Friday, July 31, 2015

Opinion Reading and Writing - Improving Critical Thinking Skills

In teaching remedial composition to college students, one misconception that I am constantly correcting is that academic research papers should not have an opinion. Au contraire. Any paper worth its salt is presenting and defending an argument which, of course, is an opinion.

At first, I was surprised at this misconception, and chalked it up to simply lack of exposure to this kind of reading. After more experience, however, I found it's more complicated than that, and a large part of it is in the semantics.

First, when students are learning to write in the early years, they are encouraged to preface opinions with "I think," "I feel," and "In my opinion" phrases. This is important in the process when students are learning to distinguish between fact and opinion. As writing becomes more sophisticated in middle and high school, however, these phrases are eliminated, making statements of opinion less obvious.

The second issue is how students define the word "opinion." Often, they think if a statement is labeled an "opinion" it is something that can't be proven or disproven by facts, such as which is the best restaurant in town. More advanced critical thinking, of course, quickly shows that even solid facts and research rarely conclusively prove anything. Many opinions on the same issue can be supported by facts.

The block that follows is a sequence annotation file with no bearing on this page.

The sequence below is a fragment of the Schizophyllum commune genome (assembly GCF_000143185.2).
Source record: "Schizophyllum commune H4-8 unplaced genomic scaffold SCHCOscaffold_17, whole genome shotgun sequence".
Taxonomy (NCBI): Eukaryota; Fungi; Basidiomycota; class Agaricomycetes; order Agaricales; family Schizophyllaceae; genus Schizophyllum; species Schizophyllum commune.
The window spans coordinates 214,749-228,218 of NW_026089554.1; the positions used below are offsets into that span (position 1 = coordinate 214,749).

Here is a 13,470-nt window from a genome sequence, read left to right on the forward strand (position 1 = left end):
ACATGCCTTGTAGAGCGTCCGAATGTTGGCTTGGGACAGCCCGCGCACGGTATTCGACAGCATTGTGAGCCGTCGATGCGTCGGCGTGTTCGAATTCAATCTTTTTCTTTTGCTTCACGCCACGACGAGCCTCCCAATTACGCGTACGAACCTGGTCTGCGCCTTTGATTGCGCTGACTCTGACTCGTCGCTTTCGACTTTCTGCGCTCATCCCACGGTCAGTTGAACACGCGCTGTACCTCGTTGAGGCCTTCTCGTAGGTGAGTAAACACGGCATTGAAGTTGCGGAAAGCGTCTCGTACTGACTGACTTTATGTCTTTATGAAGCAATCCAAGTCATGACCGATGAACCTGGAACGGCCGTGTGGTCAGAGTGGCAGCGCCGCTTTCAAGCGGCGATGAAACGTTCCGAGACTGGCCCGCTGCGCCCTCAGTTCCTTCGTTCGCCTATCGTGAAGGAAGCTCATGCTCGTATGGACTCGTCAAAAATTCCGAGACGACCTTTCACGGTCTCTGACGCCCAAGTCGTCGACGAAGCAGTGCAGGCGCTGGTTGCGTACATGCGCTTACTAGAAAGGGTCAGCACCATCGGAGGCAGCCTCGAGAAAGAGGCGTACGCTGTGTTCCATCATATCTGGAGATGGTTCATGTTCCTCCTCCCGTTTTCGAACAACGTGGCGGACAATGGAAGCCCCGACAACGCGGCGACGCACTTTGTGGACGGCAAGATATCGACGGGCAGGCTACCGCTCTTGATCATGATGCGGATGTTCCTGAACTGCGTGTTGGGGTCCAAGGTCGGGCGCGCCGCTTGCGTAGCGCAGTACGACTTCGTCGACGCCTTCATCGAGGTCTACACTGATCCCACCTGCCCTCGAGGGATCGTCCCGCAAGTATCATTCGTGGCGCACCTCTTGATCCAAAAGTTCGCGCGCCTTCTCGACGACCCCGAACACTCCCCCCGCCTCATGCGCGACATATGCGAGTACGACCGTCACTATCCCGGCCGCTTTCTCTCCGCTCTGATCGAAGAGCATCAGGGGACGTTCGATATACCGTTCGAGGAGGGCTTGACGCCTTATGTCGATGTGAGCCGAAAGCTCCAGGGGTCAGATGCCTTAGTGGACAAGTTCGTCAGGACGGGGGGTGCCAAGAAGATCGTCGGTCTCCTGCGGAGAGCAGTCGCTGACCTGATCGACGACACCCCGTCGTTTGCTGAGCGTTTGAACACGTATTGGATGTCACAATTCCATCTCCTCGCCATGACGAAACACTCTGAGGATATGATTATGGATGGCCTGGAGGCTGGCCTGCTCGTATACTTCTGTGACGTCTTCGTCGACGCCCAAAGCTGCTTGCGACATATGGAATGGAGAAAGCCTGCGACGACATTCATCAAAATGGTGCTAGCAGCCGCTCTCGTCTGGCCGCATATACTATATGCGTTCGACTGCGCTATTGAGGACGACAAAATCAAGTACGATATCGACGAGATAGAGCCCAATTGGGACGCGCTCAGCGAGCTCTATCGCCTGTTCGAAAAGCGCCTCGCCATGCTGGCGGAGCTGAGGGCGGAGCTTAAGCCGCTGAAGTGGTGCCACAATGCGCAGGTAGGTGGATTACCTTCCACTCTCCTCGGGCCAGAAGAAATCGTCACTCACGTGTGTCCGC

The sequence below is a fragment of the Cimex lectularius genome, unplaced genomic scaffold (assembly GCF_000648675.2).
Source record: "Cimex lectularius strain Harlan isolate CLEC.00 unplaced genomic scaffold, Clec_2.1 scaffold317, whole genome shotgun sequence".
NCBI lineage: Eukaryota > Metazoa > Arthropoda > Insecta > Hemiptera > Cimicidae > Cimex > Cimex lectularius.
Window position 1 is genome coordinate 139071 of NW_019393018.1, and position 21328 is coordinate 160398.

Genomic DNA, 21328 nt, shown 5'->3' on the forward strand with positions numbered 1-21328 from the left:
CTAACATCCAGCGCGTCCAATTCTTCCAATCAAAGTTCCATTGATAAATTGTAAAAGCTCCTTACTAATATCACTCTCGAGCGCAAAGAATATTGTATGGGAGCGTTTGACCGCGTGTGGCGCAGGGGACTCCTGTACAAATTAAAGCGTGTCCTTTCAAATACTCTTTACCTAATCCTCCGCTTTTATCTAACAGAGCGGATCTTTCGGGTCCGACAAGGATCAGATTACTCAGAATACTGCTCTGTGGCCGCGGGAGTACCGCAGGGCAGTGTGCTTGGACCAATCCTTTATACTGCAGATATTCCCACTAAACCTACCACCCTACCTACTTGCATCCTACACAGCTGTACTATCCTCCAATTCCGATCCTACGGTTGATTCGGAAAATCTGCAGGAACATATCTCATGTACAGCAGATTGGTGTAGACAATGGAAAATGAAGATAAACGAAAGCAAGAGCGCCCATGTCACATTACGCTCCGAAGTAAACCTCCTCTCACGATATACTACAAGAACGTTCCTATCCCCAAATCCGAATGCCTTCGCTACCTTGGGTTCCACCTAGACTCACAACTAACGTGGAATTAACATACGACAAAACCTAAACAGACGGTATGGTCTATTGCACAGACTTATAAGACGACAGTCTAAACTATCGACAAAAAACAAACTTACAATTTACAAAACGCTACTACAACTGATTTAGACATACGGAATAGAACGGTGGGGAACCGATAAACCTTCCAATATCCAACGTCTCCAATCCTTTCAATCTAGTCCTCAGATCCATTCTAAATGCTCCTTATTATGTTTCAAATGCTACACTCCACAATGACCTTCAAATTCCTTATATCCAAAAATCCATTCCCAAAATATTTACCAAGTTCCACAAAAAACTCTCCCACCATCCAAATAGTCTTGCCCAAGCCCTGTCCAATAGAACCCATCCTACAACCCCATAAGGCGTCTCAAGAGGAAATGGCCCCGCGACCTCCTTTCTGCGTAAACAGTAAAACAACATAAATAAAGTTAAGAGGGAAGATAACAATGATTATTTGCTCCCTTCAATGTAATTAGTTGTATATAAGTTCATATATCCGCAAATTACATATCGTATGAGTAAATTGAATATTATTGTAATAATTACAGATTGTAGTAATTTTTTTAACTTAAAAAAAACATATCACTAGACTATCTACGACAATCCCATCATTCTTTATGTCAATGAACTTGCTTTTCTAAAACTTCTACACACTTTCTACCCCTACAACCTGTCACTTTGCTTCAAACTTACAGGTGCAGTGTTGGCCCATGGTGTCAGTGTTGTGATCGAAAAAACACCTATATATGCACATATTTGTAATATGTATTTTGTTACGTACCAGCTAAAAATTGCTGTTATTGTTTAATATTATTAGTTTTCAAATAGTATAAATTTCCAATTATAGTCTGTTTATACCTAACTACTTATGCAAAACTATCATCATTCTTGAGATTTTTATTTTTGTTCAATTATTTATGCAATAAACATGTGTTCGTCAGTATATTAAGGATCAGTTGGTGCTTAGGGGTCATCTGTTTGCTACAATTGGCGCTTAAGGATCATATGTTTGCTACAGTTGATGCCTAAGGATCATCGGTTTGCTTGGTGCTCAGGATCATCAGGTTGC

The later elementary grades are a good time to explore these critical thinking skills. My favorite way to facilitate this is to have students do a close reading of two short opinion pieces that are research and fact based, one pro and one con. This helps clarify that different authors reach different conclusions about the same issues, even though the authors are privy to the same facts.  I like to have the students answer questions about each article, learn the critical vocabulary, and then bring it all together by deciding which author they agree with. Group work and class discussions further promote the skills.

To take it one step further, it's helpful to introduce a writing project in the form of a short five-paragraph essay. With this early introduction, students are on their way to developing the critical thinking skills that will serve them all the way through high school, college and beyond.

I've put together some packets that go through the process I described above. These are common-core based, with challenging reading for fourth and fifth grade (in the Lexile stretch bands) and at grade level for sixth and seventh grade.

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